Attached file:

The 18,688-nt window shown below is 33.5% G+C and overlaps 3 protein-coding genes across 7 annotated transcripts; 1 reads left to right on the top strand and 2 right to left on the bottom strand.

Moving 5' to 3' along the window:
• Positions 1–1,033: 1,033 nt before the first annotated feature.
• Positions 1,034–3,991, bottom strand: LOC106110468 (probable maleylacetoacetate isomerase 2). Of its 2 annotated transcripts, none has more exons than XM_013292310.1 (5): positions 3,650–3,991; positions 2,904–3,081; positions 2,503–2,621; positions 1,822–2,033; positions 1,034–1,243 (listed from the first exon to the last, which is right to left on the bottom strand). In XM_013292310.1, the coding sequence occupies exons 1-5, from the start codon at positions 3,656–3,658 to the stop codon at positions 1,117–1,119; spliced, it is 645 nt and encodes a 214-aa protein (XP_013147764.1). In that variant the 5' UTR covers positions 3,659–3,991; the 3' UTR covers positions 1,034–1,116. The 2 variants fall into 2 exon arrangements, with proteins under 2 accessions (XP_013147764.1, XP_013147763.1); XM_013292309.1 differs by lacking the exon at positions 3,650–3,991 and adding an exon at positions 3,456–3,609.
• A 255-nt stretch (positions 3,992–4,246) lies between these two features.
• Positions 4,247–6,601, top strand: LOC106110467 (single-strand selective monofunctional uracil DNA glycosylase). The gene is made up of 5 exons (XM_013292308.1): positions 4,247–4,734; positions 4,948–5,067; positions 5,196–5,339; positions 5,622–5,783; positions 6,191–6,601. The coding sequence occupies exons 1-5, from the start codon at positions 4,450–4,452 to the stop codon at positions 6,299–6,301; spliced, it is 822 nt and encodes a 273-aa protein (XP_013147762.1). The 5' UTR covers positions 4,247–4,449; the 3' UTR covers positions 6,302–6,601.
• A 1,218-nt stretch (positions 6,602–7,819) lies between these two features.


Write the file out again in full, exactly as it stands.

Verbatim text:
The 18,688-nt window shown below is 33.5% G+C and overlaps 3 protein-coding genes across 7 annotated transcripts; 1 reads left to right on the top strand and 2 right to left on the bottom strand.

Moving 5' to 3' along the window:
• Positions 1–1,033: 1,033 nt before the first annotated feature.
• Positions 1,034–3,991, bottom strand: LOC106110468 (probable maleylacetoacetate isomerase 2). Of its 2 annotated transcripts, none has more exons than XM_013292310.1 (5): positions 3,650–3,991; positions 2,904–3,081; positions 2,503–2,621; positions 1,822–2,033; positions 1,034–1,243 (listed from the first exon to the last, which is right to left on the bottom strand). In XM_013292310.1, the coding sequence occupies exons 1-5, from the start codon at positions 3,656–3,658 to the stop codon at positions 1,117–1,119; spliced, it is 645 nt and encodes a 214-aa protein (XP_013147764.1). In that variant the 5' UTR covers positions 3,659–3,991; the 3' UTR covers positions 1,034–1,116. The 2 variants fall into 2 exon arrangements, with proteins under 2 accessions (XP_013147764.1, XP_013147763.1); XM_013292309.1 differs by lacking the exon at positions 3,650–3,991 and adding an exon at positions 3,456–3,609.
• A 255-nt stretch (positions 3,992–4,246) lies between these two features.
• Positions 4,247–6,601, top strand: LOC106110467 (single-strand selective monofunctional uracil DNA glycosylase). The gene is made up of 5 exons (XM_013292308.1): positions 4,247–4,734; positions 4,948–5,067; positions 5,196–5,339; positions 5,622–5,783; positions 6,191–6,601. The coding sequence occupies exons 1-5, from the start codon at positions 4,450–4,452 to the stop codon at positions 6,299–6,301; spliced, it is 822 nt and encodes a 273-aa protein (XP_013147762.1). The 5' UTR covers positions 4,247–4,449; the 3' UTR covers positions 6,302–6,601.
• A 1,218-nt stretch (positions 6,602–7,819) lies between these two features.